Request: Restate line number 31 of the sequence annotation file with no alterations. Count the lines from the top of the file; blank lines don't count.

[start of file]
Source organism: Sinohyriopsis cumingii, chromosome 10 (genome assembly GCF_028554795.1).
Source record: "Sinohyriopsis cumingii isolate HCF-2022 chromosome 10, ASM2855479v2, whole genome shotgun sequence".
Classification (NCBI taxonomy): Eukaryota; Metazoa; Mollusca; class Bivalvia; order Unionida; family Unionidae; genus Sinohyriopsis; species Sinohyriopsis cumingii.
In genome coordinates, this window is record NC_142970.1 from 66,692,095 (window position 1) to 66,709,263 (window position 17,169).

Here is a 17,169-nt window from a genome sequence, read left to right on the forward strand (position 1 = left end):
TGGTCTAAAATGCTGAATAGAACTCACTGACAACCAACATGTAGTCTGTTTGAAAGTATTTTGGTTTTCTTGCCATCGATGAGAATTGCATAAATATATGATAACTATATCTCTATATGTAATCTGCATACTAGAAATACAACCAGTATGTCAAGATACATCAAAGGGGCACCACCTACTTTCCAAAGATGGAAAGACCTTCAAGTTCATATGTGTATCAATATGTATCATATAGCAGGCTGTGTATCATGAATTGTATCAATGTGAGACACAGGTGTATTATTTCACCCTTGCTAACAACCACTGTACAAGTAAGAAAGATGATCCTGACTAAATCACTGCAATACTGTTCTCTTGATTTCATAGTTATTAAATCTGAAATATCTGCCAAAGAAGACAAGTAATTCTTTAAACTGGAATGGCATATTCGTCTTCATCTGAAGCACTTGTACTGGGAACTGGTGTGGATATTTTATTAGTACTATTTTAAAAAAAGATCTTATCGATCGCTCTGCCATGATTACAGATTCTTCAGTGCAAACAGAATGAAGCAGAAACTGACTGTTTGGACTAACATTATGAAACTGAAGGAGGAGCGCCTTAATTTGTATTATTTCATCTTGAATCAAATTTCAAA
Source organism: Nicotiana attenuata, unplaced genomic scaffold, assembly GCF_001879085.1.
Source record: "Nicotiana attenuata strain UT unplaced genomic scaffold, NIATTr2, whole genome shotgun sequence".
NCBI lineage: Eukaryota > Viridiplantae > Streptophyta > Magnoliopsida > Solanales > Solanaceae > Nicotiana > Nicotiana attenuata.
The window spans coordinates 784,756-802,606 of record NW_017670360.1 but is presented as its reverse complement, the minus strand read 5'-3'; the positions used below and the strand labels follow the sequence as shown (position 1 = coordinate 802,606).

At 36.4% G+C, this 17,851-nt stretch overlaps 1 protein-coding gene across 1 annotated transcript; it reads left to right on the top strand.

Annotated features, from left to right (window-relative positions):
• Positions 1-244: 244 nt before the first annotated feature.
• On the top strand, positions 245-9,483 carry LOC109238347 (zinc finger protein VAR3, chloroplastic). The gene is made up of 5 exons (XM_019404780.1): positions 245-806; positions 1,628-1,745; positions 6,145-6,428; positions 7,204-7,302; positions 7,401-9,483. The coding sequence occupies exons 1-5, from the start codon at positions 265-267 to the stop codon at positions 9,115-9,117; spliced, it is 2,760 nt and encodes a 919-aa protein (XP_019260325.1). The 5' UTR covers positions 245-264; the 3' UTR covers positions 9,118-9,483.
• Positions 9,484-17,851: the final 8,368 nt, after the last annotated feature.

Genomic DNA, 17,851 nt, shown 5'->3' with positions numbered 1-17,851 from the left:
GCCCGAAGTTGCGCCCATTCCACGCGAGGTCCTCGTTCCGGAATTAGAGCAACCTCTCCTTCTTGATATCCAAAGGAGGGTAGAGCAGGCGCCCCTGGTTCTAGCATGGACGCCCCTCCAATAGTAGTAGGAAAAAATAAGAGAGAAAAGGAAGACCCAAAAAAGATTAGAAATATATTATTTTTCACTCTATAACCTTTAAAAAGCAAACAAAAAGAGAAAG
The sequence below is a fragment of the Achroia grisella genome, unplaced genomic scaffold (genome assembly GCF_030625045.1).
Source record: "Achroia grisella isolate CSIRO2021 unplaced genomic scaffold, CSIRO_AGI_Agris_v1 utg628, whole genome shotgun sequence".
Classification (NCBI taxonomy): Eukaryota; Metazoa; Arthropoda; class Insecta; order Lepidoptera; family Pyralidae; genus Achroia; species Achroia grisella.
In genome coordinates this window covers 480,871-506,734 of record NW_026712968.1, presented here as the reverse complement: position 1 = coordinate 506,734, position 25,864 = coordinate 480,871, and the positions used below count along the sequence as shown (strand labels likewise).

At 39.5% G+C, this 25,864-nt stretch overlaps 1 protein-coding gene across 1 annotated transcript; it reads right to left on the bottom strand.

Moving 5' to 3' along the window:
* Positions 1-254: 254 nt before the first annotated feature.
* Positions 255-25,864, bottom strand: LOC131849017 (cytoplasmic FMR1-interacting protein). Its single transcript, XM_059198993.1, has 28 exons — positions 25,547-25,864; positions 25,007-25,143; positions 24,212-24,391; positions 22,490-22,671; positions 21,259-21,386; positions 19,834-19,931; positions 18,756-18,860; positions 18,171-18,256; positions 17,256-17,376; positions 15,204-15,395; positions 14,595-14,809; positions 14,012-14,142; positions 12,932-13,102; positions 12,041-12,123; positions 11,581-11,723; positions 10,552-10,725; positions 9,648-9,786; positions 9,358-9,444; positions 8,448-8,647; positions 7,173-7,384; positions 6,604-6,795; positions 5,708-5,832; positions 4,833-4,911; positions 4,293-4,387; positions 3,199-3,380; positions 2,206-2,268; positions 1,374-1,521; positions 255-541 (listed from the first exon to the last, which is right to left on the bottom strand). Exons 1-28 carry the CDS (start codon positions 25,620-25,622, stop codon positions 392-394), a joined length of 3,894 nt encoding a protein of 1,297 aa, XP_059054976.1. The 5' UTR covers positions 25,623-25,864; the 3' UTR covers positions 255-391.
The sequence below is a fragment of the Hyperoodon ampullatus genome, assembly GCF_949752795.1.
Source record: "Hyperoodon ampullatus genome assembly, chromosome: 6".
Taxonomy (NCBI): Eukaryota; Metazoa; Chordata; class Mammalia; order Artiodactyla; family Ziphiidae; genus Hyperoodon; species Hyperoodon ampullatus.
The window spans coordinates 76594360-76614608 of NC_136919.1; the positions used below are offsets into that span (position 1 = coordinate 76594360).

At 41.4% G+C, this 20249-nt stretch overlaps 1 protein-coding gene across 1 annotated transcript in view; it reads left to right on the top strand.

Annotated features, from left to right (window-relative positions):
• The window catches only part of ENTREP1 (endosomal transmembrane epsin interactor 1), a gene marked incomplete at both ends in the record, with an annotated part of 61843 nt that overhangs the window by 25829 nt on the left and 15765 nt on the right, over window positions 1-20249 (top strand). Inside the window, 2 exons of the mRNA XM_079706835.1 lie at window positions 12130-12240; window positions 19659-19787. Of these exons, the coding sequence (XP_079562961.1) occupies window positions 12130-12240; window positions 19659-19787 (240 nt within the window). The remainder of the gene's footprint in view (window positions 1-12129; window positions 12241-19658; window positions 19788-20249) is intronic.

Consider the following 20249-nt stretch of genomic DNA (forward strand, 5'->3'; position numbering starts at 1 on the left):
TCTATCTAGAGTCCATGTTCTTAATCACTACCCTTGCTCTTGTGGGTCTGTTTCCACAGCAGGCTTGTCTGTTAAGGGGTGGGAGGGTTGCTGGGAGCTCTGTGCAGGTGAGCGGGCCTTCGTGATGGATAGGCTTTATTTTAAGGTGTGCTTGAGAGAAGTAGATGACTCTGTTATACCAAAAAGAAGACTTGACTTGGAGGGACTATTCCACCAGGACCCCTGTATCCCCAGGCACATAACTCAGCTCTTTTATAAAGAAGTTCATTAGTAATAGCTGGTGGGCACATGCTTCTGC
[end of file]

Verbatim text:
Annotated features, from left to right (window-relative positions):